NEW ORLEANS — What Would Breesus Do?
Saints fans hope that their quarterback and savior, Drew Brees, delivers them to the promised land — which in the NFL, is the Super Bowl. So all around New Orleans, believers are wearing Breesus T-Shirts.
Local artist and avid Saints fan Chris Psilos designed the popular black and gold T-shirts that have the large letters "WWBD" across the front.
"I wanted to come up with a Saints shirt and the Breesus name had been kicked around this season," Psilos said. "I thought it was a funny play-on-words. And what he means to the city — Saints football is like a religion to a lot of people."
The T-Shirts been flying off the shelves. Brees says he's had a few of the shirts tossed inside the window of his car by fans welcoming the team back from road games outside Louis Armstrong International Airport.
Brees also understands why some might see it as offensive to print T-shirts referring to him as "Breesus."
"It's definitely a little sacrilegious," Brees said, but added, "It's obviously a sign of affection and people respect you and what you stand for. In that case, it's an honor to (have people) feel that way about you."
Brees has been living up to the praise since he joined the Saints as a free agent in 2006. He has been the centerpiece of an offense that has ranked first in the NFL in two of the last three season and ranks first again so far this season.
He has also become a fan favorite, for his work both on and off the field.
His Brees Dream foundation has raised more than $2 million for charitable causes in a city that has needed the help as much as any place since Hurricane Katrina struck during the summer before he arrived. Many fans also like the fact that he restored a century-old house in New Orleans' Uptown neighborhood.
So when the Psilos' T-shirts first hit the shelves at a Magazine Street shop in the city's Garden District, saleswoman Angela Pate was the first to buy one for herself. Then she wore it to church.
"I wore a little bit of a cardigan because I figured some of the older people at church might be offended," Pate said. "Then I got a high-five from my pastor and I'm like, 'It's all good.' I wear mine to church because I'm going to the game afterwards and I have no problem."
Pate said is not that the T-Shirts have become such a hot item.
"He's just been amazing and he's such a good person with his foundation helping rebuild playgrounds and helping schools," she said. "He lives in the city instead of out in a gated community. He's become such a part of New Orleans. He's a really nice guy who puts his money where his mouth is."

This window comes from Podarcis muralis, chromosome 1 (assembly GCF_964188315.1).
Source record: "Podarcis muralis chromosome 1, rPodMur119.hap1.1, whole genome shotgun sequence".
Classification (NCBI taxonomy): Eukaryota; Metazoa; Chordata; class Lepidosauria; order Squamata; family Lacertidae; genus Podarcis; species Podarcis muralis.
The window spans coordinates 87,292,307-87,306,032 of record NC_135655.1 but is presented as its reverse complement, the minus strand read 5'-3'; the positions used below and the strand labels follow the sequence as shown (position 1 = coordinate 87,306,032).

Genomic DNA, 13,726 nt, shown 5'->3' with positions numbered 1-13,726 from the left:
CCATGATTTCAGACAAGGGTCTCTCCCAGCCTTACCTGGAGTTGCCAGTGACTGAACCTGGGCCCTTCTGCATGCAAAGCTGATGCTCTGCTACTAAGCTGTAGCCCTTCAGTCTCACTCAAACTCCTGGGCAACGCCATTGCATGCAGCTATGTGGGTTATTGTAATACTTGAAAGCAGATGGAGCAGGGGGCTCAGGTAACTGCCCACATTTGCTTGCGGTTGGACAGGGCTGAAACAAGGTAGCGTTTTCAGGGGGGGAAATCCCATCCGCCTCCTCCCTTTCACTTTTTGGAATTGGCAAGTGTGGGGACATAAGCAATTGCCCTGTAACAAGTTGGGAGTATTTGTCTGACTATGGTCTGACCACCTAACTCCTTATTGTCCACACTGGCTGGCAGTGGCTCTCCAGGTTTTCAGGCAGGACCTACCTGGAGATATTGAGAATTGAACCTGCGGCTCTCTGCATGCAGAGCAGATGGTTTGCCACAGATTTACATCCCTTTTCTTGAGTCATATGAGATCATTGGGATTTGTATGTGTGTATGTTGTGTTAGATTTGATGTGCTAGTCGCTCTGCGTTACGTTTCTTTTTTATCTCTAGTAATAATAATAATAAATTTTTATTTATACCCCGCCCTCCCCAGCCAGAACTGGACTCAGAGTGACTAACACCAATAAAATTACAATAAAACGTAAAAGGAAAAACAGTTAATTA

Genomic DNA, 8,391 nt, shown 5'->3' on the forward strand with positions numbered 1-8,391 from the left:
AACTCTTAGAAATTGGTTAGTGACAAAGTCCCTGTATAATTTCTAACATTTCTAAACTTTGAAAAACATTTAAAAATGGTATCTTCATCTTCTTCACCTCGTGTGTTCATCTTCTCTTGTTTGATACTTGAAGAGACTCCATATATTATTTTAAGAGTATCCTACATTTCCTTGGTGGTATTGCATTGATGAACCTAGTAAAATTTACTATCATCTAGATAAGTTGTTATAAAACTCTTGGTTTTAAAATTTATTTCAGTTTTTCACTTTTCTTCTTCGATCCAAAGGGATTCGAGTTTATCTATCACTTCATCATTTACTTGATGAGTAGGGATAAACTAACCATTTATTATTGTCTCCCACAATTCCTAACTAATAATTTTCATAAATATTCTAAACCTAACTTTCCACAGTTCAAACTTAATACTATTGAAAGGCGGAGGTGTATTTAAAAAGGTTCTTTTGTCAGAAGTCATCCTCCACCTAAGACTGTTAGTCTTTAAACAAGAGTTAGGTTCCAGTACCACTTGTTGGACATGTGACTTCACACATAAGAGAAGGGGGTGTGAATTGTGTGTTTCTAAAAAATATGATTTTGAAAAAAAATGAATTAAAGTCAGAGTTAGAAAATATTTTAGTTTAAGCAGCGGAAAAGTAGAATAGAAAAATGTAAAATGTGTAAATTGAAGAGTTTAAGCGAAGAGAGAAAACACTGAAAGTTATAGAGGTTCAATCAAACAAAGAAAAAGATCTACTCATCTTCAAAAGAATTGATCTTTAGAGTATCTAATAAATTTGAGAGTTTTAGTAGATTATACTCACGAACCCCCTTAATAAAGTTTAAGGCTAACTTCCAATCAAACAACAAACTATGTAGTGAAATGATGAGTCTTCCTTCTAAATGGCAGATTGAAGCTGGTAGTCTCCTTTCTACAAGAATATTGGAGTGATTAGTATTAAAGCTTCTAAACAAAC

Lately, there have been numerous T-shirts with similar expressions playing off the word "Breesus" popping up for sale on the Internet.
Saints fans have been e-mailing each other a computer-altered photo that shows Brees walking on the Mississippi River with the landmark St. Louis Cathedral in the backdrop.
Psilos, who is donating $2 from each sale to Brees' foundation, said he first heard the nickname Breesus during the summer. Perhaps it was not so coincidentally around the time Brees experimented with long hair, which the quarterback has since cut short again. Then the Saints began to play in a way that left fans wondering if supernatural forces really were at work.
This season began with Brees throwing for six touchdowns against the Detroit Lions, and the wins have kept piling up. New Orleans, which had never started better than 7-0, is now 13-0 heading into Saturday night's home game against the Dallas Cowboys.
Such a season would be special for any team, never mind that the Saints finished only seven of their previous 42 seasons with winning records, have won only two playoffs games ever and have never been to a Super Bowl.
But in New Orleans, it reaches another level.
Even local religious leaders are big Saints fans. The current archbishop, the Rev. Gregory Aymond, and several of his predecessors have been guests of Saints owner Tom Benson at games this season.
Back in the Saints' locker room at their suburban headquarters, fullback Heath Evans said he has seen the Breesus T-shirts. Evans leads Bible study sessions with teammates, and he likes the shirts.
"I don't think people are saying that he's equal to Jesus," Evans said. "They're saying, 'Wow, this guy has been probably the most humble sacrificial servant, rebuilding a city and a team back into being poised for greatness.'"
Brett Martel/The Associated Press